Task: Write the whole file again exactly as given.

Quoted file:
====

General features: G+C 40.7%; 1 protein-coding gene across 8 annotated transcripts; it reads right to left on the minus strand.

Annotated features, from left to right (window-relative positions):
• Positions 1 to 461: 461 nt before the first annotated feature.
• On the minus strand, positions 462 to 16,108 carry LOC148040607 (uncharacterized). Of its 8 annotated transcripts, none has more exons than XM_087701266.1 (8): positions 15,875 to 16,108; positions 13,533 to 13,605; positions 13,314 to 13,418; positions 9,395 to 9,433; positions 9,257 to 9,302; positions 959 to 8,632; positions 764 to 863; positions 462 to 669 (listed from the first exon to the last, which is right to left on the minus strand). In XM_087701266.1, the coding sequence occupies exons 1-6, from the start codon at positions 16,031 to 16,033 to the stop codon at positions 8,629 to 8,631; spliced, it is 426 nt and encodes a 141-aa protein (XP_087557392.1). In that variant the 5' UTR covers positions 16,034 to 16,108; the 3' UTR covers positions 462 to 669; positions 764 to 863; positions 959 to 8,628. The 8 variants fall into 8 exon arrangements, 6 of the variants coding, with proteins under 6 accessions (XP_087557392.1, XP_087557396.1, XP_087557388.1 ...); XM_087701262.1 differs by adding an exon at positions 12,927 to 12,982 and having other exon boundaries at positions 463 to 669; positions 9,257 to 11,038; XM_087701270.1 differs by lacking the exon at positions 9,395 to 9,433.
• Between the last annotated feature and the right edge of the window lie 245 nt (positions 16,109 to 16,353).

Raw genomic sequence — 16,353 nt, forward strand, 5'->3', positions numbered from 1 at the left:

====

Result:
General features: G+C 40.7%; 1 protein-coding gene across 8 annotated transcripts; it reads right to left on the minus strand.

Annotated features, from left to right (window-relative positions):
• Positions 1 to 461: 461 nt before the first annotated feature.
• On the minus strand, positions 462 to 16,108 carry LOC148040607 (uncharacterized). Of its 8 annotated transcripts, none has more exons than XM_087701266.1 (8): positions 15,875 to 16,108; positions 13,533 to 13,605; positions 13,314 to 13,418; positions 9,395 to 9,433; positions 9,257 to 9,302; positions 959 to 8,632; positions 764 to 863; positions 462 to 669 (listed from the first exon to the last, which is right to left on the minus strand). In XM_087701266.1, the coding sequence occupies exons 1-6, from the start codon at positions 16,031 to 16,033 to the stop codon at positions 8,629 to 8,631; spliced, it is 426 nt and encodes a 141-aa protein (XP_087557392.1). In that variant the 5' UTR covers positions 16,034 to 16,108; the 3' UTR covers positions 462 to 669; positions 764 to 863; positions 959 to 8,628. The 8 variants fall into 8 exon arrangements, 6 of the variants coding, with proteins under 6 accessions (XP_087557392.1, XP_087557396.1, XP_087557388.1 ...); XM_087701262.1 differs by adding an exon at positions 12,927 to 12,982 and having other exon boundaries at positions 463 to 669; positions 9,257 to 11,038; XM_087701270.1 differs by lacking the exon at positions 9,395 to 9,433.
• Between the last annotated feature and the right edge of the window lie 245 nt (positions 16,109 to 16,353).

Raw genomic sequence — 16,353 nt, forward strand, 5'->3', positions numbered from 1 at the left: